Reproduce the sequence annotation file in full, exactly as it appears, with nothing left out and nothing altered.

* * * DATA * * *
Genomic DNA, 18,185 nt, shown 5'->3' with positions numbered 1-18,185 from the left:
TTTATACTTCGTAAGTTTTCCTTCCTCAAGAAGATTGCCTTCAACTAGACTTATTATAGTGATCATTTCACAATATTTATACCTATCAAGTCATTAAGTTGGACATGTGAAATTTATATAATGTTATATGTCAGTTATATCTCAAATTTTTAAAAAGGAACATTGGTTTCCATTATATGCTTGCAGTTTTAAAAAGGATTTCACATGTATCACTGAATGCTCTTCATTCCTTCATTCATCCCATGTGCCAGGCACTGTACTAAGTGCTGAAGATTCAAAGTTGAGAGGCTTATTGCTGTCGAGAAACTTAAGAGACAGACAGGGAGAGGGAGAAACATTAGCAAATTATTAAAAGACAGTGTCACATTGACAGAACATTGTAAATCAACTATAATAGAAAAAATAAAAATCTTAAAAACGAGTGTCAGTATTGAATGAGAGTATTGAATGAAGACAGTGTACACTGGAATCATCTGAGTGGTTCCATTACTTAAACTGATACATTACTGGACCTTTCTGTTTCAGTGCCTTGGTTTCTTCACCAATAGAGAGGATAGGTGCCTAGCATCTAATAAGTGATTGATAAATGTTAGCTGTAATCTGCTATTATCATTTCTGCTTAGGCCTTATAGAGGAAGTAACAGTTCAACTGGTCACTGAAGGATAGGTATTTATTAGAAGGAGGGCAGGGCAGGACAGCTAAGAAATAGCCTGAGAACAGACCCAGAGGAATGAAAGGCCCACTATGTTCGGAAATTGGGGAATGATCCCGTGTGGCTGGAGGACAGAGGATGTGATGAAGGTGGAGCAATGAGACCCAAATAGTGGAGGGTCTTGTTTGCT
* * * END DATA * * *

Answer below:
Genomic DNA, 18,185 nt, shown 5'->3' with positions numbered 1-18,185 from the left:
TTTATACTTCGTAAGTTTTCCTTCCTCAAGAAGATTGCCTTCAACTAGACTTATTATAGTGATCATTTCACAATATTTATACCTATCAAGTCATTAAGTTGGACATGTGAAATTTATATAATGTTATATGTCAGTTATATCTCAAATTTTTAAAAAGGAACATTGGTTTCCATTATATGCTTGCAGTTTTAAAAAGGATTTCACATGTATCACTGAATGCTCTTCATTCCTTCATTCATCCCATGTGCCAGGCACTGTACTAAGTGCTGAAGATTCAAAGTTGAGAGGCTTATTGCTGTCGAGAAACTTAAGAGACAGACAGGGAGAGGGAGAAACATTAGCAAATTATTAAAAGACAGTGTCACATTGACAGAACATTGTAAATCAACTATAATAGAAAAAATAAAAATCTTAAAAACGAGTGTCAGTATTGAATGAGAGTATTGAATGAAGACAGTGTACACTGGAATCATCTGAGTGGTTCCATTACTTAAACTGATACATTACTGGACCTTTCTGTTTCAGTGCCTTGGTTTCTTCACCAATAGAGAGGATAGGTGCCTAGCATCTAATAAGTGATTGATAAATGTTAGCTGTAATCTGCTATTATCATTTCTGCTTAGGCCTTATAGAGGAAGTAACAGTTCAACTGGTCACTGAAGGATAGGTATTTATTAGAAGGAGGGCAGGGCAGGACAGCTAAGAAATAGCCTGAGAACAGACCCAGAGGAATGAAAGGCCCACTATGTTCGGAAATTGGGGAATGATCCCGTGTGGCTGGAGGACAGAGGATGTGATGAAGGTGGAGCAATGAGACCCAAATAGTGGAGGGTCTTGTTTGCT